Unauthorized Practice of Law Claims Threaten Access to Justice
In the past few years, I have written about the monopoly and protectionism within the legal field. Like intellectual property, the Unauthorized Practice of Law is not considered a sexy topic for the startup community. However, when a state bar sets its sights on a company, large or small, the results can be devastating. Although most have read about the LegalZoom, Avvo, and Rocket Lawyer battles with state bar associations, many may not be aware that over the past four years, a pair of small companies were driven out of business by state bars claiming that legal tech business models violate the unauthorized practice of law (UPL) rules. In addition, it’s the consumer who also loses when access to legal service is reduced. That said, there may be help from the Department of Justice (DOJ) and antitrust law for companies targeted by state bars.
Late last year, TIKD sued The Florida Bar (Bar) and The Ticket Clinic for colluding to put TIKD out of business. The Bar claims it can violate federal antitrust law with impunity because it is an “arm of the state.” In its Statement of Interest, the DOJ seems to understand the link to access to affordable legal services:
“To be sure, new and innovative mobile device apps can be disruptive. Business models entrenched for decades have witnessed new competition from mobile platforms that can profoundly change an industry. But almost invariably, the winners from the process of innovation and competition are consumers. …”
I spoke with Tom Spahn, TIKD President and COO and legal counsel, Pete Kennedy of Graves Dougherty Hearon & Moody recently about the case. It was very interesting that the DOJ made its statement of interest without any prompting by TIKD.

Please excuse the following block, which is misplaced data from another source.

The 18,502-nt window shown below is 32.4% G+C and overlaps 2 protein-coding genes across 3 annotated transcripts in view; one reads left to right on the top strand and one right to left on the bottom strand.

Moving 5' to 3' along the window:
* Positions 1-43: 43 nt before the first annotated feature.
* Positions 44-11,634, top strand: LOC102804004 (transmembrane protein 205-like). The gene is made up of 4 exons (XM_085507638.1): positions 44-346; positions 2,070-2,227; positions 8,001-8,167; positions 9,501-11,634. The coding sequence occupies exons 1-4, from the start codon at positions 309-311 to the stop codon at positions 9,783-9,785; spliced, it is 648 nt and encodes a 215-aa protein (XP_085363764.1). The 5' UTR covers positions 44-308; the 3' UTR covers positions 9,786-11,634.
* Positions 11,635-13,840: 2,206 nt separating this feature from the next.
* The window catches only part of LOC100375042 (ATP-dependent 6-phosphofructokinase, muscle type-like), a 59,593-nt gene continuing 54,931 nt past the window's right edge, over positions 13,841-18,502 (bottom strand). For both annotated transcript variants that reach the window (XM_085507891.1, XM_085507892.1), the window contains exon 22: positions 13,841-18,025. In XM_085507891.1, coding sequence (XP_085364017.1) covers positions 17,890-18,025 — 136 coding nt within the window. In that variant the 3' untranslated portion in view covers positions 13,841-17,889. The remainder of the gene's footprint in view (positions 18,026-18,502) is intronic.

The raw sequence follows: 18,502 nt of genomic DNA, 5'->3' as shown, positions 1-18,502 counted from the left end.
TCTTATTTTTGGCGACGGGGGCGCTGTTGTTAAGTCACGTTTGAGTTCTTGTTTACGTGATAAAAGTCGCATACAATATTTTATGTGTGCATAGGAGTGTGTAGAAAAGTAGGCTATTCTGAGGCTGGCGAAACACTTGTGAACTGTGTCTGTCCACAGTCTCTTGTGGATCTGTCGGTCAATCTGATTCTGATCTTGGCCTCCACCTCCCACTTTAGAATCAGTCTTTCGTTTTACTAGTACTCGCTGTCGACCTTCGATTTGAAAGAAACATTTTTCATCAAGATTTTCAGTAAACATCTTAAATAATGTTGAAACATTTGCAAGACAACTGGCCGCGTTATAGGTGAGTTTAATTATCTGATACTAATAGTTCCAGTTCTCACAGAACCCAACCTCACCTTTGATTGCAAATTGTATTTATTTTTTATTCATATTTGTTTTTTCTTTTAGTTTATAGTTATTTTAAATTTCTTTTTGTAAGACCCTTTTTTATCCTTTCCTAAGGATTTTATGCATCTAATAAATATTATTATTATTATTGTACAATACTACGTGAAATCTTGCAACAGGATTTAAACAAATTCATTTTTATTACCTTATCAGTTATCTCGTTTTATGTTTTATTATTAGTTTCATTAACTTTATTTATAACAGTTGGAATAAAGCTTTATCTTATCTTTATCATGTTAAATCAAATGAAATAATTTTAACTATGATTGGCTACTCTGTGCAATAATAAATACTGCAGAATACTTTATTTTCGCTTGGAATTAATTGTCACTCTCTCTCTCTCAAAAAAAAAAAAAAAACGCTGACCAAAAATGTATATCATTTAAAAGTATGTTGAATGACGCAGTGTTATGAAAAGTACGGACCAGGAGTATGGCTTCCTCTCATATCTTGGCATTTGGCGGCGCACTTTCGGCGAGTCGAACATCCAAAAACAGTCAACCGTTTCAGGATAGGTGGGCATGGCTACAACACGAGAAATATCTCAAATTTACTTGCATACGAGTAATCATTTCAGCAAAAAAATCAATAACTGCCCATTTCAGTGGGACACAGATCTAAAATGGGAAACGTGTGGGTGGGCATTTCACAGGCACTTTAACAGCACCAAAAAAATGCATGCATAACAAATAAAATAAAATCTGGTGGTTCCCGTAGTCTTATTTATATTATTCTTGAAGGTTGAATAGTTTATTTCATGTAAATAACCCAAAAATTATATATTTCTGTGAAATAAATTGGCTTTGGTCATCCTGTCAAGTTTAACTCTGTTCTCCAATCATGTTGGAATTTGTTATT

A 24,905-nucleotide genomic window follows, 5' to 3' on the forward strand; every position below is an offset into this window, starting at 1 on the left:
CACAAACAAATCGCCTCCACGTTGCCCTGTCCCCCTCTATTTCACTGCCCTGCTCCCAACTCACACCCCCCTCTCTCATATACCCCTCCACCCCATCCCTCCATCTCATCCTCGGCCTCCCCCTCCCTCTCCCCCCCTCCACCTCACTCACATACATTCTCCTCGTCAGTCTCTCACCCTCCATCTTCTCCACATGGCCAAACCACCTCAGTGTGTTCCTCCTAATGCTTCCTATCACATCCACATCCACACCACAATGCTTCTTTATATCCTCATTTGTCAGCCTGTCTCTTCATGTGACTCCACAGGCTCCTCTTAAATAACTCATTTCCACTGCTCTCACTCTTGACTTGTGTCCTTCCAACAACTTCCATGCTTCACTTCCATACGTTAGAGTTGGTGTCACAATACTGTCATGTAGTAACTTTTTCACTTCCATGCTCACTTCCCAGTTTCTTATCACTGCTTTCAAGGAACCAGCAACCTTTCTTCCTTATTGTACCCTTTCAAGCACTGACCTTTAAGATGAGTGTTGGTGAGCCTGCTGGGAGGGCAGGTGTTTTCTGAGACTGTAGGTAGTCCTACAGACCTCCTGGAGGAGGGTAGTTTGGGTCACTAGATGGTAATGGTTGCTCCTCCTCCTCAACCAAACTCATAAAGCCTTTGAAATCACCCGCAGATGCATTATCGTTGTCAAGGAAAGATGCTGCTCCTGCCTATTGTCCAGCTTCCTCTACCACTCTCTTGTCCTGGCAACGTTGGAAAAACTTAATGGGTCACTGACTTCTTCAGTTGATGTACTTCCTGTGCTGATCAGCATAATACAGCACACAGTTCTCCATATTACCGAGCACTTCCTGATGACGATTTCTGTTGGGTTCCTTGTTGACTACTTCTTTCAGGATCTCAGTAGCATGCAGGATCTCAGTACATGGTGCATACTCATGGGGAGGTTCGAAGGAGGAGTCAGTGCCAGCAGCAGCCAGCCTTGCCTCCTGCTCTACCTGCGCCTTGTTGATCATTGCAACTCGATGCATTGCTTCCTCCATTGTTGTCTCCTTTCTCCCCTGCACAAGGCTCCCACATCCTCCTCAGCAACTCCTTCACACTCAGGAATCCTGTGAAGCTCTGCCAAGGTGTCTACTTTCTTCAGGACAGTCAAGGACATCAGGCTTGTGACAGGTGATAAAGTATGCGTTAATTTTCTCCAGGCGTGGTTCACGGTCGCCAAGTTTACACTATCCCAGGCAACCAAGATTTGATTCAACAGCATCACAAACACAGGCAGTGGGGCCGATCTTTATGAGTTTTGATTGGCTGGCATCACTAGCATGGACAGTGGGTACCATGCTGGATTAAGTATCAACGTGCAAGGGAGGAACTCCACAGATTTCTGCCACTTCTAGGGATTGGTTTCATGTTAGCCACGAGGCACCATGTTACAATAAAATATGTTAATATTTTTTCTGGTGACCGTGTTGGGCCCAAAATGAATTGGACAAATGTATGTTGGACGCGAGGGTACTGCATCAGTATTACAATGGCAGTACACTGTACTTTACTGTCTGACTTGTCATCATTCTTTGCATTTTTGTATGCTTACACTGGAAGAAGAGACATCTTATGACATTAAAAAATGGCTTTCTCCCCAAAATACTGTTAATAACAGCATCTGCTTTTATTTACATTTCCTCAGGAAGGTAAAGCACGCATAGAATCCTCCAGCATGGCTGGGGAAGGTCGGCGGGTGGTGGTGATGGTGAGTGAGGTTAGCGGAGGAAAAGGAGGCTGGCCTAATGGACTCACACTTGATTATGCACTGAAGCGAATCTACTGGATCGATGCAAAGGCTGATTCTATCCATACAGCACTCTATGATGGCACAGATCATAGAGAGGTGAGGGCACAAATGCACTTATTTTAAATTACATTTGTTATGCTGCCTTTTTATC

Mary: Please describe TIKD and its mission.
Tom: TIKD launched in late 2016. TIKD provides a convenient, affordable solution for drivers to deal with traffic tickets. For a one-time charge, TIKD hires an independent attorney to represent the driver, pays any fine or court costs assessed, and provides a full refund if the driver’s license gets any points. Drivers can pay the charge in installments, are represented by independent counsel, and cap their financial exposure; TIKD bears the cost if tickets are not dismissed.
Mary: What prompted this litigation?
Tom: TIKD sued The Florida Bar and the Ticket Clinic because their actions were discouraging lawyers from working with TIKD and representing TIKD’s customers, even though no court has held that TIKD’s services violate any Florida law."
Mary: How much time is spent on this lawsuit versus running the business?
Tom: More than we’d like. TIKD made repeated efforts to try to resolve this issue with The Florida Bar without filing suit but was rebuffed. All TIKD wants is a level playing field to offer Florida consumers options in how to deal with tickets.